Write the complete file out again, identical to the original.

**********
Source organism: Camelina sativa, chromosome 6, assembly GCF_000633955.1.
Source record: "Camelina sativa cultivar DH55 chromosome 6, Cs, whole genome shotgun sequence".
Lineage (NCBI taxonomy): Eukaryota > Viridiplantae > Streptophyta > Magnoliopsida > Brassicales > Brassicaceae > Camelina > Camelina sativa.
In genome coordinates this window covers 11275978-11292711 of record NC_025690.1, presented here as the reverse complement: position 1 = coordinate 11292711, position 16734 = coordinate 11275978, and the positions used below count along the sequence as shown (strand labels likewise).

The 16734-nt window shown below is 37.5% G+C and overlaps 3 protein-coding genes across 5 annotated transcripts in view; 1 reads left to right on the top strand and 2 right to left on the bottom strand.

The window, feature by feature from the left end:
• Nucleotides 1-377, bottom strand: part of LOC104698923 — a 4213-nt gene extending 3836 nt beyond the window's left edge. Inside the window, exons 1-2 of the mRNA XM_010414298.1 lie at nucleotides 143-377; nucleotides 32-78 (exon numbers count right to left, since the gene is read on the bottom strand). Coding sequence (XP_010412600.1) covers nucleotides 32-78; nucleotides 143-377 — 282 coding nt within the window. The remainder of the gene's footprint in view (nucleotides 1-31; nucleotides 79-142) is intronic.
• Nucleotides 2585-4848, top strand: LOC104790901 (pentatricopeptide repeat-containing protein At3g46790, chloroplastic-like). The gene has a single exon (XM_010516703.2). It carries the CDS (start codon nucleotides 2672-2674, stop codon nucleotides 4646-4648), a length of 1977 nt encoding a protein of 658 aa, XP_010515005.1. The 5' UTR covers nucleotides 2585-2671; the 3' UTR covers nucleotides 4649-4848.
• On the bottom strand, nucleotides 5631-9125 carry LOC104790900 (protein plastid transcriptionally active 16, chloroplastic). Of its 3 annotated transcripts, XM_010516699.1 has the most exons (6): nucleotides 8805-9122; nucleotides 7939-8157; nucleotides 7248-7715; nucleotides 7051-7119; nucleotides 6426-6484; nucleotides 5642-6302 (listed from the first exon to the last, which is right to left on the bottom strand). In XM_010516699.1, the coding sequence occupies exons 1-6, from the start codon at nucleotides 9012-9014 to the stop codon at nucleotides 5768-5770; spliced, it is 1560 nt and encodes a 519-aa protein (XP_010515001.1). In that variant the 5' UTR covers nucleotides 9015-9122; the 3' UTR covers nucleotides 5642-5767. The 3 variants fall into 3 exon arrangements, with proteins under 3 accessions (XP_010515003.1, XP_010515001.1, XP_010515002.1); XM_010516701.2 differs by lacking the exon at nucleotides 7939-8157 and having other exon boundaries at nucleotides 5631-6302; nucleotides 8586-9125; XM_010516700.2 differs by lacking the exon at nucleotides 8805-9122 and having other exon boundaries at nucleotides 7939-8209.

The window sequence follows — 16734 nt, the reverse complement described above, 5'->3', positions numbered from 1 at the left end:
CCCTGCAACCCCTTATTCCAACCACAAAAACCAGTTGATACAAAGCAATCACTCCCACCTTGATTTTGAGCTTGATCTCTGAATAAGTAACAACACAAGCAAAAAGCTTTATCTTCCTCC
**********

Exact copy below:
Source organism: Camelina sativa, chromosome 6, assembly GCF_000633955.1.
Source record: "Camelina sativa cultivar DH55 chromosome 6, Cs, whole genome shotgun sequence".
Lineage (NCBI taxonomy): Eukaryota > Viridiplantae > Streptophyta > Magnoliopsida > Brassicales > Brassicaceae > Camelina > Camelina sativa.
In genome coordinates this window covers 11275978-11292711 of record NC_025690.1, presented here as the reverse complement: position 1 = coordinate 11292711, position 16734 = coordinate 11275978, and the positions used below count along the sequence as shown (strand labels likewise).

The 16734-nt window shown below is 37.5% G+C and overlaps 3 protein-coding genes across 5 annotated transcripts in view; 1 reads left to right on the top strand and 2 right to left on the bottom strand.

The window, feature by feature from the left end:
• Nucleotides 1-377, bottom strand: part of LOC104698923 — a 4213-nt gene extending 3836 nt beyond the window's left edge. Inside the window, exons 1-2 of the mRNA XM_010414298.1 lie at nucleotides 143-377; nucleotides 32-78 (exon numbers count right to left, since the gene is read on the bottom strand). Coding sequence (XP_010412600.1) covers nucleotides 32-78; nucleotides 143-377 — 282 coding nt within the window. The remainder of the gene's footprint in view (nucleotides 1-31; nucleotides 79-142) is intronic.
• Nucleotides 2585-4848, top strand: LOC104790901 (pentatricopeptide repeat-containing protein At3g46790, chloroplastic-like). The gene has a single exon (XM_010516703.2). It carries the CDS (start codon nucleotides 2672-2674, stop codon nucleotides 4646-4648), a length of 1977 nt encoding a protein of 658 aa, XP_010515005.1. The 5' UTR covers nucleotides 2585-2671; the 3' UTR covers nucleotides 4649-4848.
• On the bottom strand, nucleotides 5631-9125 carry LOC104790900 (protein plastid transcriptionally active 16, chloroplastic). Of its 3 annotated transcripts, XM_010516699.1 has the most exons (6): nucleotides 8805-9122; nucleotides 7939-8157; nucleotides 7248-7715; nucleotides 7051-7119; nucleotides 6426-6484; nucleotides 5642-6302 (listed from the first exon to the last, which is right to left on the bottom strand). In XM_010516699.1, the coding sequence occupies exons 1-6, from the start codon at nucleotides 9012-9014 to the stop codon at nucleotides 5768-5770; spliced, it is 1560 nt and encodes a 519-aa protein (XP_010515001.1). In that variant the 5' UTR covers nucleotides 9015-9122; the 3' UTR covers nucleotides 5642-5767. The 3 variants fall into 3 exon arrangements, with proteins under 3 accessions (XP_010515003.1, XP_010515001.1, XP_010515002.1); XM_010516701.2 differs by lacking the exon at nucleotides 7939-8157 and having other exon boundaries at nucleotides 5631-6302; nucleotides 8586-9125; XM_010516700.2 differs by lacking the exon at nucleotides 8805-9122 and having other exon boundaries at nucleotides 7939-8209.

The window sequence follows — 16734 nt, the reverse complement described above, 5'->3', positions numbered from 1 at the left end:
CCCTGCAACCCCTTATTCCAACCACAAAAACCAGTTGATACAAAGCAATCACTCCCACCTTGATTTTGAGCTTGATCTCTGAATAAGTAACAACACAAGCAAAAAGCTTTATCTTCCTCC